Kintulammi hiking and nature reserve



Kintulammi is a wonderful hiking and nature reserve in Tampere, in the Teisko-Aitolahti area. It is a nature and hiking destination open to everyone with its paths, tall trees, sheds and directional signs. The area is located about 20 km from the center of Tampere in the direction of Teisko.

The area has about 18 km of guided hiking trails and 6 fire pits, four of which have a unique, organically designed shed complex with wooden litter boxes and dry latrines.

The Kintulammi nature reserve consists of three parts with a total area of 608.5 hectares. Vattula forms the core part of the area, it was pacified in 1959 and its expansion area in 2003. The area of Vattula is 61 ha. The nature reserve was significantly expanded in 2017, when the Kintulammi camping area was pacified as part of the Centennial Gift of Nature to Finland campaign. So remember to walk in the area without leaving any traces. Use tall trees and paths, keep your pet on a leash at all times, and admire the plants without picking them.

Routes and services

There are about 18 km of guided hiking trails in the Kintulammi camping and nature conservation area, which consists of several alternative cycle routes. The routes are guided by directional signs, with the help of which camping is enjoyable and safe. The direction signs are made of reflective material.

Five different log and fire place complexes with wooden litters and dry toilets have been built in the area, as well as two log fires without a log and toilet. All porches and bases are different and individually designed for their location. The area’s so-called the Kirkkokivi laavu serves as the central base. The path from the P1 parking area to Kirkkivkive has been designed and implemented as a barrier-free stone ash path. There is a barrier-free section of about 300 meters up to Kirkkokivi’s lean-to shelter.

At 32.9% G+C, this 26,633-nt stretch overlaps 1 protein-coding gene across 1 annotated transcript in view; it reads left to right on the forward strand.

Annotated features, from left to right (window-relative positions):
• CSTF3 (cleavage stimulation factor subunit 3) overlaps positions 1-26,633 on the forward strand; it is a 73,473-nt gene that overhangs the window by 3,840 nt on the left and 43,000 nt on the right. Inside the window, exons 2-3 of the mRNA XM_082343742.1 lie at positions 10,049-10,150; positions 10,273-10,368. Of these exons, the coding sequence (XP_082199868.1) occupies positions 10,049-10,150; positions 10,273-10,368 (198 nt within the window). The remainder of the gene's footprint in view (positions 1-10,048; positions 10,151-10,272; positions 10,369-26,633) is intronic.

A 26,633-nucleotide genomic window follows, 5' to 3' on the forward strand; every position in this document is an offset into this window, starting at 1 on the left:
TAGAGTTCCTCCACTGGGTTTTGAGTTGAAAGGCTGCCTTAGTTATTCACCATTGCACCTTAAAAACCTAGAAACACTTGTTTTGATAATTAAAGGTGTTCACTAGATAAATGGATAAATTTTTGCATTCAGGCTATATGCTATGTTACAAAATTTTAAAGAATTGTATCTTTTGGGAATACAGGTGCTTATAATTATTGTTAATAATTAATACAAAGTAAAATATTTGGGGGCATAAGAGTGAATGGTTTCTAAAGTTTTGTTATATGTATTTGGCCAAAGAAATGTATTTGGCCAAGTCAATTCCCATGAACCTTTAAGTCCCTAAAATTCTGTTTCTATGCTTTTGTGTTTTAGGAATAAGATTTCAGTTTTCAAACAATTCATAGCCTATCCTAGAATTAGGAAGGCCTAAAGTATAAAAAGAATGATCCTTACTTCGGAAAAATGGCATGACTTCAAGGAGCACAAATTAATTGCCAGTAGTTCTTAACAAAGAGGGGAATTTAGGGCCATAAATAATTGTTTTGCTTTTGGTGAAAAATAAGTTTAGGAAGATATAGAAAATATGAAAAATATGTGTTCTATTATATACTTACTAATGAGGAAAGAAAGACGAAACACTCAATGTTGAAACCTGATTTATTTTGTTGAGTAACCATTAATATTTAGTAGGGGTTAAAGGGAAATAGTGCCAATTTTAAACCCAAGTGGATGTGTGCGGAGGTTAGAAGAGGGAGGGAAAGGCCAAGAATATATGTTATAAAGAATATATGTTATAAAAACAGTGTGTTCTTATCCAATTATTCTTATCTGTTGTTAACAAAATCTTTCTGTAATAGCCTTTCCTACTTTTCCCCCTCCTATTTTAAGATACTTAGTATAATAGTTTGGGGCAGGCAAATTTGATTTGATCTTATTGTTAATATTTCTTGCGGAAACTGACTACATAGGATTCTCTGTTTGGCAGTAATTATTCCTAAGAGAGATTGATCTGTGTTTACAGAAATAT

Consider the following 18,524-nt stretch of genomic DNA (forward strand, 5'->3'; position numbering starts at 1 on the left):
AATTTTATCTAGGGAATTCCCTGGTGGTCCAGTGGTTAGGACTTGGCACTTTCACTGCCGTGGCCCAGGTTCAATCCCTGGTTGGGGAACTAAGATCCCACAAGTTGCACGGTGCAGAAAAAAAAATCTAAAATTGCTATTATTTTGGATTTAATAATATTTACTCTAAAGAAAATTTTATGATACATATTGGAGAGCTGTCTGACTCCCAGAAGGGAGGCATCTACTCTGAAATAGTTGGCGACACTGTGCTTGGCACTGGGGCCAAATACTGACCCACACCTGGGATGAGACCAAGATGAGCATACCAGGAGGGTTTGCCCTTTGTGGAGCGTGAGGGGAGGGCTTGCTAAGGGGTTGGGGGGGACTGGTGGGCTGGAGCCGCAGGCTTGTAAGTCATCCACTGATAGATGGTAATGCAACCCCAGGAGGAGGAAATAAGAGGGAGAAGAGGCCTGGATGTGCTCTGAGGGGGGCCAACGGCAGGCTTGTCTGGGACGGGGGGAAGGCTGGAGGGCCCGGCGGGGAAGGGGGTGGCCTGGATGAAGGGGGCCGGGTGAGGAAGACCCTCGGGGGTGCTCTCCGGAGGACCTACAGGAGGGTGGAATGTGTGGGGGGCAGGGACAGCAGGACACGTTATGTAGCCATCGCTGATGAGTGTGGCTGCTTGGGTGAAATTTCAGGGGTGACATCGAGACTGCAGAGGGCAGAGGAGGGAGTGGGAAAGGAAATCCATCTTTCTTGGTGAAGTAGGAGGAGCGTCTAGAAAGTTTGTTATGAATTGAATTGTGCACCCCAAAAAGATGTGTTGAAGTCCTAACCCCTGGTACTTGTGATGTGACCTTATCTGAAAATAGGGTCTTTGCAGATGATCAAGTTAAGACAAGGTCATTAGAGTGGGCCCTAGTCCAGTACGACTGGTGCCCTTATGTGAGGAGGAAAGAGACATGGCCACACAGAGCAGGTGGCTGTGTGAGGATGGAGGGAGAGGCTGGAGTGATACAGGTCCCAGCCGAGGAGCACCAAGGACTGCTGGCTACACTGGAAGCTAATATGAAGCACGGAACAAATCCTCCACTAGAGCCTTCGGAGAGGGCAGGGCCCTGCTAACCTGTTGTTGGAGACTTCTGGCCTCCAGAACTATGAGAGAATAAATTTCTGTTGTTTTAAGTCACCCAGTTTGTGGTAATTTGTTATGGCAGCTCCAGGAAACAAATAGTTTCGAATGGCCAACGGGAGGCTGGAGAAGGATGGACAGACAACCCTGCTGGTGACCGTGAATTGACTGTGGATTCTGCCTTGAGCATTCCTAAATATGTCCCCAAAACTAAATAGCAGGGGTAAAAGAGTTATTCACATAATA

Equipment: Campfire site, Wood shed, Information board


Equipment: Lean-to shelter, Campfire site, Wood shed, Dry toilet, Information board


Equipment: Lean-to shelter, Campfire site, Wood shed, Dry toilet, Information board

Kintulammin maja

Equipment: Rental cabin, Information board


Equipment: Lean-to shelter, Campfire site, Wood shed, Dry toilet, Information board, Accessible route (0,3 km)

Kortejärven tila

Equipment: Rental cabin, Information board

P1 Kintulammi (Kortejärvi)

Equipment: Dry toilet, Information board

P2 Kintulammi (Saarijärvi)

Equipment: Dry toilet, Information board


Equipment: Lean-to shelter, Campfire site, Wood shed, Dry toilet, Information board


Equipment: Campfire site, Wood shed, Information board

Location and arrival

The Kintulammi nature reserve is located in Teisko-Aitolahti, about 20 kilometers northeast of the center of Tampere.

By car